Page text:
Honolulu, Hawaii
June 24, 2007
June 24, 2007
June 27, 2007
2153-5965
Mechanics
14
12.76.1 - 12.76.14
10.18260/1-2--2244
https://peer.asee.org/2244
1065
Dr. Karim Muci-Küchler is an Associate Professor of Mechanical Engineering at South Dakota School of Mines and Technology. Before joining SDSM&T, he was an Associate Professor of Mechanical Engineering at the University of Detroit Mercy. He received his Ph.D. in Engineering Mechanics from Iowa State University in 1992. His main interest areas include Computational Mechanics, Solid Mechanics, and Product Design and Development. He has taught several different courses at the undergraduate and graduate level, has over 25 technical publications, is co-author of one book, and has done consulting for industry in Mexico and the US. He can be reached at Karim.Muci@sdsmt.edu.
Dr. Lidvin Kjerengtroen is a Professor of Mechanical Engineering at South Dakota School of Mines and Technology. He received his Ph.D. in Mechanical Engineering with a minor in Engineering Mechanics at the University of Arizona in 1985. He has been employed at SDSM&T since 1990. Prior to his current employment he worked as a principal research engineer at Det norske Veritas in Oslo, Norway. His current research interests and expertise are in the areas of computational and experimental mechanics of composite materials, with a focus on micro mechanics.
A New Approach for Teaching In-Plane Principal Stresses, Principal Directions and Maximum Shear Stress for Plane Stress
Abstract
The topic of in-plane principal stresses, principal directions and maximum shear stress for a state of plane stress is typically taught in introductory mechanics of materials and solid mechanics courses using the following approach. First, the equations for the normal and shear stresses on an inclined plane are obtained applying the principle of static equilibrium to an infinitesimal wedge element. Then, the derivatives of the equations for the normal and shear stresses on the inclined plane with respect to the angle used to define that plane are found and set equal to zero to find the angles corresponding to the maximum and minimum algebraic values for the normal and shear stresses. Based on the expressions obtained for those angles, equations to find the in-plane principal stresses and the maximum in-plane shear stress are presented and the relative orientation of the planes corresponding to those stresses is discussed.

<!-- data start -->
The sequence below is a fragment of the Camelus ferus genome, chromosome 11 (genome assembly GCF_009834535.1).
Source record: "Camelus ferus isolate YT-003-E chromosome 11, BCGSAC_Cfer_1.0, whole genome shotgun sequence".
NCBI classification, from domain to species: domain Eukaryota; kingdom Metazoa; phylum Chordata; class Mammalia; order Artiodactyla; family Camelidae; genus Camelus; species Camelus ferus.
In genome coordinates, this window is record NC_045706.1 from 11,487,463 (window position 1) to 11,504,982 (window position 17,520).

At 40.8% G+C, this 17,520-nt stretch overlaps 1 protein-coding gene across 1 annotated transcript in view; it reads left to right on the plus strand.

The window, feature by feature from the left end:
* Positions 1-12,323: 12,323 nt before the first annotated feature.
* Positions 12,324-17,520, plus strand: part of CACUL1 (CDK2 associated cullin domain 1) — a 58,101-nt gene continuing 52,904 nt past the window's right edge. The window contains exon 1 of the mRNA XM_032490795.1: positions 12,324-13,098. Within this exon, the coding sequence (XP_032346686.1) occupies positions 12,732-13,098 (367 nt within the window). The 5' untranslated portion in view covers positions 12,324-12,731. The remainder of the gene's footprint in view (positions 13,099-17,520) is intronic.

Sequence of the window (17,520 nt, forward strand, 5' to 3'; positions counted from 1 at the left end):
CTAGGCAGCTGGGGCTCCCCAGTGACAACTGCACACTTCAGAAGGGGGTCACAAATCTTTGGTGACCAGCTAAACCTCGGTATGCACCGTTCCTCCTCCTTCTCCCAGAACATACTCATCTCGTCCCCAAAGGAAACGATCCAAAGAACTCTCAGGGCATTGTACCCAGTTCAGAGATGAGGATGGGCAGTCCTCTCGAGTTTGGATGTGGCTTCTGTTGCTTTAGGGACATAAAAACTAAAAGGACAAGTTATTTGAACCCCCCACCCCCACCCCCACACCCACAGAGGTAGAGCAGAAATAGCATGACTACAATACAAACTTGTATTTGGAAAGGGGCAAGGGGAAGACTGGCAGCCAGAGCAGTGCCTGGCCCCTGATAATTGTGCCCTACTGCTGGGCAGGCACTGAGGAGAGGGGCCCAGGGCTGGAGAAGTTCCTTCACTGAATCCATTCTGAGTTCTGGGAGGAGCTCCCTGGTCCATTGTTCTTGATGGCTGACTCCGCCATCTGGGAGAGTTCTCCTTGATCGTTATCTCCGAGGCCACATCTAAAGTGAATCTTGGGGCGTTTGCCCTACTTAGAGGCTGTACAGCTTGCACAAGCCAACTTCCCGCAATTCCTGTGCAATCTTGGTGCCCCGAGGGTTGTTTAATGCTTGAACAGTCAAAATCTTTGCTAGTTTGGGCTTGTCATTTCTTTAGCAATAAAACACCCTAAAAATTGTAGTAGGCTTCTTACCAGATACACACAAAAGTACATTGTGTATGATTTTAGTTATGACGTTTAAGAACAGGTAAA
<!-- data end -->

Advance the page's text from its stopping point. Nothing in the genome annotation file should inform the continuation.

In this paper, a different approach is used to obtain the equations for the in-plane principal stresses, the maximum in-plane shear stress and the angles corresponding to the planes in which those stresses occur. Using the idea of a phase angle that is commonly employed in the analysis of signals or physical quantities that involve a linear combination of sine and cosine functions of the same angle, the equations for the normal and shear stress on an inclined plane are expressed in terms of trigonometric functions of twice the difference between the angle that defines the inclined plane and a phase angle. Plots of the resulting expressions are presented and used to quickly obtain formulas for the values and orientations of the planes for the stresses in question. The approach, although relatively simple, is mathematically rigorous and allows students to visualize in a convenient way the relationship between the normal and shear stress on an inclined plane. Furthermore, it can be used to show in a straightforward fashion that the two equations can be combined to represent the equation of a circle and thus serve as convenient starting point to introduce the concept of Mohr’s circle.
Introduction
Exploring different ways of presenting topics covered in introductory mechanics of materials and solid mechanics courses is of particular importance. The concepts taught in those courses serve as the foundation over which students build additional knowledge and constitute an integral part of their professional expertise. Efforts to improve student learning typically focus on using new pedagogical strategies and methods to present the concepts as well as their practical application. However, in most cases the activities selected for the learning process are based on the same mathematical derivations that have been employed in the past. Sometimes the approach used to obtain certain equations is difficult for the students to understand and obscures the underlying concept. As a “solution” to this situation, the emphasis is shifted to the use the final formulas taking them as definitions. It is a good exercise for instructors to take a given derivation and explore if there are new alternatives that can be used to obtain the same formulas but that are easier for the students to comprehend.
Muci-Küchler, K., & Kjerengtroen, L. (2007, June), A New Approach For Teaching In Plane Principal Stresses, Principal Directions And Maximum Shear Stress For Plane Stress Paper presented at 2007 Annual Conference & Exposition, Honolulu, Hawaii. 10.18260/1-2--2244
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